- MB in International press
- March 9, 2006
- 2 minutes read
Public arrests of Muslim Brotherhood activists mark shift in strategy for Egypt
A recent wave of arrests of members of the Muslim Brotherhood party by Egyptian security officers reflect a shift in strategy towards the outlawed Egyptian group. More than 20 members of the Muslim Brotherhood have been arrested over the past week in a new overt crackdown against them.
“This is a new phenomenon,” said Ayman Abu Al Ghani, a member of the Muslim Brotherhood who was arrested recently, according to the AFP.
In the past, Ayman explained, arrests were made in suspects’ homes in the middle of the night, far from the eyes of the public.
Ayman, however, was arrested along with his wife as they were picking up their children from school in a suburb of Cairo.
Other arrests have been made in public areas such as coffee shops and markets. On occasion, families of detainees have been held hostage, Ayman explained.
“The family members were detained for four hours while the police searched their home.”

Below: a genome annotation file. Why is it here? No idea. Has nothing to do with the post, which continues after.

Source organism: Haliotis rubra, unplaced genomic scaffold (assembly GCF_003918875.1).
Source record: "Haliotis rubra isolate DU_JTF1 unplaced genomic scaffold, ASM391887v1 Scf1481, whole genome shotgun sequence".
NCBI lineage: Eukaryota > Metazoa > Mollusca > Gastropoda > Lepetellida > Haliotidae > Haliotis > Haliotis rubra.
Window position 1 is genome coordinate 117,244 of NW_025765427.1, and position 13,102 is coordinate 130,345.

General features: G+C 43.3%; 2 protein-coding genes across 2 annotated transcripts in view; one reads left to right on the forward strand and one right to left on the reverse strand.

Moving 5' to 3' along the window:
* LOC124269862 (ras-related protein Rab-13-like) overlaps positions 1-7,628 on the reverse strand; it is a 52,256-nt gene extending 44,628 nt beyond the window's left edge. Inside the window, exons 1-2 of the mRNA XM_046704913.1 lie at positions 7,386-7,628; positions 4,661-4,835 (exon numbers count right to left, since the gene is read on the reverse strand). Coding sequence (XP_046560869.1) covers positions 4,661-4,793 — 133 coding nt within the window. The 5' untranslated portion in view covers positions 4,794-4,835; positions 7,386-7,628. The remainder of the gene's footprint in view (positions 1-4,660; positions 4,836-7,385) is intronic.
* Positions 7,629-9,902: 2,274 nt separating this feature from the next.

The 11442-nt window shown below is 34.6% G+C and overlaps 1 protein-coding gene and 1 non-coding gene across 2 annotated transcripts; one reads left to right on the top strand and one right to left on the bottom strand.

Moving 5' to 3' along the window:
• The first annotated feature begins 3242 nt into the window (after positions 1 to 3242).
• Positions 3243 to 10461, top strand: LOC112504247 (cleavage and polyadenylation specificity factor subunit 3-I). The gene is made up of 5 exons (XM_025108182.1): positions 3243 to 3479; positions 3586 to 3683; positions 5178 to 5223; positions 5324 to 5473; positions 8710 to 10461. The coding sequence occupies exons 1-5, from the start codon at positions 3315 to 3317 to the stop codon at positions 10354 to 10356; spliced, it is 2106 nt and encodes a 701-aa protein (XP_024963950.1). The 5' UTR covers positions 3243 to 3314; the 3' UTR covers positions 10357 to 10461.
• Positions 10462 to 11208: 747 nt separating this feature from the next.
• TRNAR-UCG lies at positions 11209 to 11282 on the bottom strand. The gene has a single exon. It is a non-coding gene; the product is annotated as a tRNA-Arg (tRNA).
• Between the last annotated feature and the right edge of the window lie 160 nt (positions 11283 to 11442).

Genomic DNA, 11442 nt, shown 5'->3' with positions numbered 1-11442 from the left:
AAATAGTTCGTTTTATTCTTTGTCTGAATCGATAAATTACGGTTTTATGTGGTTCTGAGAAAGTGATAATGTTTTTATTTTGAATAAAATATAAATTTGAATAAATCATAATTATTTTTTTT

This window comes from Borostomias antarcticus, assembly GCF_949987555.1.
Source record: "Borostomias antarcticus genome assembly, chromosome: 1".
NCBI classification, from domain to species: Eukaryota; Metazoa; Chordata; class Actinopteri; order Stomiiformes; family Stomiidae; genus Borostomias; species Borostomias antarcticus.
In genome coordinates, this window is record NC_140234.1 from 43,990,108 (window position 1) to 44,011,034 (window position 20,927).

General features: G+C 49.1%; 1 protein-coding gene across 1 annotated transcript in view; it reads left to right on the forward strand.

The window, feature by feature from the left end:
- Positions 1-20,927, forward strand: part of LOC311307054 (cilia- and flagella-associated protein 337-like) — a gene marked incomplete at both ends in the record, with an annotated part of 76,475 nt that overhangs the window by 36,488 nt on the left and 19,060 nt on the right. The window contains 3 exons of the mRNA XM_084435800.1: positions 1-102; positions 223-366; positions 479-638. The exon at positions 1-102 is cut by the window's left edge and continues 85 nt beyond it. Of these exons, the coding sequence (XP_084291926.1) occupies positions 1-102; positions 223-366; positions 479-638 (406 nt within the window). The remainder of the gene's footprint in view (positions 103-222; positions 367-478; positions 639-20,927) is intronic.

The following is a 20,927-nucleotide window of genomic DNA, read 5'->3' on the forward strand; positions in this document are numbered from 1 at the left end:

“Now they are occupying homes in order to force their (Brotherhood members’) surrender,” he added.
Muslim Brotherhood member Abdel Moneim Mahmoud was told that his family would be held hostage until he handed himself in to authorities.
On Wednesday, a spokesman for the movement said that following a brief banning of the group’s mouthpiece publication, several members were arrested.
Meanwhile, a court sentenced female journalist Amira Malash to one year in jail for libeling a judge.
Egyptian human rights groups have condemned the government’s actions, labeling them another setback to Egypt’s reform drive.